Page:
By Vivian Nguyen ’21
A patter of rain dampens the bloodied backs of five siblings, who wait to apply for asylum outside a registration center. Under any other name or skin color, they would be seen simply as children. Because of the violently pervasive Saudi-Iran cold war, they are first known as Syrian refugees.
In a world where shades of ethical gray complicate the debate between the black-and-white question concerning “right versus wrong,” it is necessary to remember the universally-shared core of human compassion. In war, where the pursuit of power – often masked by the pursuit of intangible ideals – delegitimizes the worth of human dignity, the conceptions of justice are forgotten. As a result, wars are often egregiously unjust.
When Saudi-backed Sunni militants battled against Iranian-backed Shia militants, following commands of two omnipresent yet distant regional powers, did they reflect upon the dignity of each body they took down? Upon how their actions endangered millions of innocent civilians who were caught in the middle?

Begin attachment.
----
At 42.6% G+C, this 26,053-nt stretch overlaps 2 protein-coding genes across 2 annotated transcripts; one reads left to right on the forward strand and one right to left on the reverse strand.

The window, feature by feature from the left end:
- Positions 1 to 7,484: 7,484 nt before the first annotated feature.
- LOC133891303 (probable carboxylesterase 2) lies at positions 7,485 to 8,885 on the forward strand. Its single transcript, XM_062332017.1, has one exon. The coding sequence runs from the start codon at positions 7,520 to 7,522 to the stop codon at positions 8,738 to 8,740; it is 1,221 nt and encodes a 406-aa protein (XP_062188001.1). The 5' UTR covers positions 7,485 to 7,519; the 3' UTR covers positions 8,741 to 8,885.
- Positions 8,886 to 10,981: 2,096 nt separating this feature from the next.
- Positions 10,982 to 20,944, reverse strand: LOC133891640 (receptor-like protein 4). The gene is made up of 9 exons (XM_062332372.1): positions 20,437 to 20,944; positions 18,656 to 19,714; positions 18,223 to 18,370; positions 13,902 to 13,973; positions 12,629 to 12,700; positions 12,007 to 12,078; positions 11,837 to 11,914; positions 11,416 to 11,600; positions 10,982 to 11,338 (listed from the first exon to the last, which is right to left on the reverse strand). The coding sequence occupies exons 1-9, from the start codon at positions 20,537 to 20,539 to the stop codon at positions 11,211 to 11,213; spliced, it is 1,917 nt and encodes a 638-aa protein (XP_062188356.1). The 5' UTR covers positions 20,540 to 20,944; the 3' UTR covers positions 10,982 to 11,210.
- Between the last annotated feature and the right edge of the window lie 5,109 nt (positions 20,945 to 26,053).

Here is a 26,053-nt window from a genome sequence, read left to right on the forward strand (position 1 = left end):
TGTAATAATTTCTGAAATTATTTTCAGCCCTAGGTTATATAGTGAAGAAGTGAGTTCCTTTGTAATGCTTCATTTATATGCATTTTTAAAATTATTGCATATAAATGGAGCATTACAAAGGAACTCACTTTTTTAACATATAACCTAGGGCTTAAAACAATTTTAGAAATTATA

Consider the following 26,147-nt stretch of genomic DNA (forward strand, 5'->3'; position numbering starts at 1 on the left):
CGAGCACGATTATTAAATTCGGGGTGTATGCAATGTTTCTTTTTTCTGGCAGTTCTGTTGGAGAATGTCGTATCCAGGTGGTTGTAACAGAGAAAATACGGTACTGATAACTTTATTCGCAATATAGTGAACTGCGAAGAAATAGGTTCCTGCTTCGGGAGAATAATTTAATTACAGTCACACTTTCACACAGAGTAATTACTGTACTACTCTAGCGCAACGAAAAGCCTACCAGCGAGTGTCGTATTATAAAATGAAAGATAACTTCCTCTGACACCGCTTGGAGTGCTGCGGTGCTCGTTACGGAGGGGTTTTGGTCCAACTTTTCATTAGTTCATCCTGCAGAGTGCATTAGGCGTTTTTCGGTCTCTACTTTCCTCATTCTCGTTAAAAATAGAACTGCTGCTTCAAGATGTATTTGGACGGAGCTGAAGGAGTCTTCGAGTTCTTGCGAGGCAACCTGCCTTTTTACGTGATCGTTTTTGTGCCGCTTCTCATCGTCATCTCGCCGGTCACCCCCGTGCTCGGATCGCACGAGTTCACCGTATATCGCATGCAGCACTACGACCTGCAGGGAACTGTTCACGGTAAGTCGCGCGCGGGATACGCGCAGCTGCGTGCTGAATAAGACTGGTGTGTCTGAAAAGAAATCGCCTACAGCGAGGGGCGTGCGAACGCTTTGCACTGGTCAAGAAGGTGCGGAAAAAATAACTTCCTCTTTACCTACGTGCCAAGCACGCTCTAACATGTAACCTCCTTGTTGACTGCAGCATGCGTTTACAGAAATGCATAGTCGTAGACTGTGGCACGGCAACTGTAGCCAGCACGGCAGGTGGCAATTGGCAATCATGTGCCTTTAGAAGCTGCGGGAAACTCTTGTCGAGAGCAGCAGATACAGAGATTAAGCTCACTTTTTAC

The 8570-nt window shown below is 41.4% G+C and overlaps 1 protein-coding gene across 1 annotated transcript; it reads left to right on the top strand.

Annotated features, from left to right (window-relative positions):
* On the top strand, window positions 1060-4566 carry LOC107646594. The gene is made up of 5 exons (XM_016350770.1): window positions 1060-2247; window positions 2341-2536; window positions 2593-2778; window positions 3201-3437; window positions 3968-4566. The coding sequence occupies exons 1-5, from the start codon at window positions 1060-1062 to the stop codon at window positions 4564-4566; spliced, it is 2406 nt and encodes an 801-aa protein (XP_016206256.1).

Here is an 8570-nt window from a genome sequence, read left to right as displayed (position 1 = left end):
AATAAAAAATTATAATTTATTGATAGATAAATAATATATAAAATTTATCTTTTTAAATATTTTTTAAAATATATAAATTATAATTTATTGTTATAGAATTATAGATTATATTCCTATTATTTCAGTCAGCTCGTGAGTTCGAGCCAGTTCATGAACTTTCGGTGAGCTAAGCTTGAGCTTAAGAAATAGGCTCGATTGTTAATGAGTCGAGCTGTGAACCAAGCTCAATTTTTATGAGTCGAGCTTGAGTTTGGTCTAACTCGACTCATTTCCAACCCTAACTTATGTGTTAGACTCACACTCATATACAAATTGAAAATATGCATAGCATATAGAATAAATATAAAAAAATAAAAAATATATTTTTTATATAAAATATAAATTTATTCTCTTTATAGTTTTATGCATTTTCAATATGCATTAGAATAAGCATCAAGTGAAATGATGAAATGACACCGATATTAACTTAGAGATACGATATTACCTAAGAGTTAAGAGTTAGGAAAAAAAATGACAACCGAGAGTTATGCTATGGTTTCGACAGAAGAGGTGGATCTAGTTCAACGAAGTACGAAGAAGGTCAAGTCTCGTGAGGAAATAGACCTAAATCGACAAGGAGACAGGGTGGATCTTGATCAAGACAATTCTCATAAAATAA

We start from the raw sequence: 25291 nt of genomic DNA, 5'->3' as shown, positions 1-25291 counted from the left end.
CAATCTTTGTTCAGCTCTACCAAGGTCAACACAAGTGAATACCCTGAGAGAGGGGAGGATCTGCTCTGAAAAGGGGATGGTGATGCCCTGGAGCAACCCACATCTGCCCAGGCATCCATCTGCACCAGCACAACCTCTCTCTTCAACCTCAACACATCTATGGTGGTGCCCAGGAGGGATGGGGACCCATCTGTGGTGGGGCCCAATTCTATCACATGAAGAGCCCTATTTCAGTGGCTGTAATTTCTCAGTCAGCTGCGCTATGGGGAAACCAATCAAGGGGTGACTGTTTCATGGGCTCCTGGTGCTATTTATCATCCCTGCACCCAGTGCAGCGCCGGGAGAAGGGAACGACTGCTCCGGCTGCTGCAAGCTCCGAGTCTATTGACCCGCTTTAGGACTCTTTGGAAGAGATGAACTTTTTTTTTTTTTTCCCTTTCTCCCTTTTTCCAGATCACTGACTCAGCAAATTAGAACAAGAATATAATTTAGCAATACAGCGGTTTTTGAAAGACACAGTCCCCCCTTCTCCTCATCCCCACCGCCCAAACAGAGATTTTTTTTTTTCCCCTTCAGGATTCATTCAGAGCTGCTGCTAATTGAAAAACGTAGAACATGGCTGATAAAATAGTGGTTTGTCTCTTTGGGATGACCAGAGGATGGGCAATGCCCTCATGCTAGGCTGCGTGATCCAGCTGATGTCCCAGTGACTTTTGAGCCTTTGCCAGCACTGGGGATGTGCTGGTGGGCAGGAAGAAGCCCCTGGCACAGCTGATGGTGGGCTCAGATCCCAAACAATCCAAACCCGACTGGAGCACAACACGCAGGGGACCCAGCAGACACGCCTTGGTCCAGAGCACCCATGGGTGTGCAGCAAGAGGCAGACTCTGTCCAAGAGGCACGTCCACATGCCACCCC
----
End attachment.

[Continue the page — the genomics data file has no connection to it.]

Even interventionist wars intended towards just ends, like that of “spreading democracy” and “ending authoritarianism,” successful as they may be, violate the inherent dignity of a human life. The Spanish-American War, for example, robbed 17,000+ soldiers of their lives. The Vietnam War cost as many as two million civilians their lives. Likewise, the virtuousness of wars initiated for “security” and “safety” by the United States have historically been tainted by collusion; Halliburton’s government contracts during the Iraq war effort earned Dick Cheney thousands while thousands died abroad. More often than not, supposedly “good” wars are not just, but justified.
Ideally, justice should allow no exceptions. War, where sensationalism makes it easy to footnote reflections of justice, permits these exceptions. Maybe the economic and political payback of war will be worth billions, but the value of a more moral human society will be forever priceless.
Editor’s Note: Read more about Syrian refugees and the reference to Yaser’s five children at:
Photo from: Save the Children